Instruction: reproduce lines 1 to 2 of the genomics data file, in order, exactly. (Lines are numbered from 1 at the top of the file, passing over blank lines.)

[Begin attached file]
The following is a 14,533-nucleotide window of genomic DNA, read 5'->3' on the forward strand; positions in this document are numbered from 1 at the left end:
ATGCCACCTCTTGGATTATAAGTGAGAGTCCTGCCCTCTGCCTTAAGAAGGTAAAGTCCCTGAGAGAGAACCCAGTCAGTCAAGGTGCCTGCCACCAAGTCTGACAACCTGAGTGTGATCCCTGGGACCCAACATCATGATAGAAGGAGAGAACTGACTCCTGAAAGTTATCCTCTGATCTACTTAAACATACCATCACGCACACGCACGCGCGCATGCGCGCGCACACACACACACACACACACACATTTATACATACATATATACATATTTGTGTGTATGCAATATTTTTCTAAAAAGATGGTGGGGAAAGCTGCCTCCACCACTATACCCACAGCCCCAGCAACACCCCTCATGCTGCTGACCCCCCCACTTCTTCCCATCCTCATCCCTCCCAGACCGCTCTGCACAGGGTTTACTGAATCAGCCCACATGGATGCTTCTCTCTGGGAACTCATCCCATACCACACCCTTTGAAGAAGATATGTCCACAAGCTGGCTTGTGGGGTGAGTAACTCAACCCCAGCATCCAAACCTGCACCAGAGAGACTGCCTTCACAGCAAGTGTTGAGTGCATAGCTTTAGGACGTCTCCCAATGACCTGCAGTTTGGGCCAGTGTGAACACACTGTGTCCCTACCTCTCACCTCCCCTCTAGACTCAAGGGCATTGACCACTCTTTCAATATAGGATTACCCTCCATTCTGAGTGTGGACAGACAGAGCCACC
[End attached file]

The following is a 14,533-nucleotide window of genomic DNA, read 5'->3' on the forward strand; positions in this document are numbered from 1 at the left end:
ATGCCACCTCTTGGATTATAAGTGAGAGTCCTGCCCTCTGCCTTAAGAAGGTAAAGTCCCTGAGAGAGAACCCAGTCAGTCAAGGTGCCTGCCACCAAGTCTGACAACCTGAGTGTGATCCCTGGGACCCAACATCATGATAGAAGGAGAGAACTGACTCCTGAAAGTTATCCTCTGATCTACTTAAACATACCATCACGCACACGCACGCGCGCATGCGCGCGCACACACACACACACACACACACATTTATACATACATATATACATATTTGTGTGTATGCAATATTTTTCTAAAAAGATGGTGGGGAAAGCTGCCTCCACCACTATACCCACAGCCCCAGCAACACCCCTCATGCTGCTGACCCCCCCACTTCTTCCCATCCTCATCCCTCCCAGACCGCTCTGCACAGGGTTTACTGAATCAGCCCACATGGATGCTTCTCTCTGGGAACTCATCCCATACCACACCCTTTGAAGAAGATATGTCCACAAGCTGGCTTGTGGGGTGAGTAACTCAACCCCAGCATCCAAACCTGCACCAGAGAGACTGCCTTCACAGCAAGTGTTGAGTGCATAGCTTTAGGACGTCTCCCAATGACCTGCAGTTTGGGCCAGTGTGAACACACTGTGTCCCTACCTCTCACCTCCCCTCTAGACTCAAGGGCATTGACCACTCTTTCAATATAGGATTACCCTCCATTCTGAGTGTGGACAGACAGAGCCACC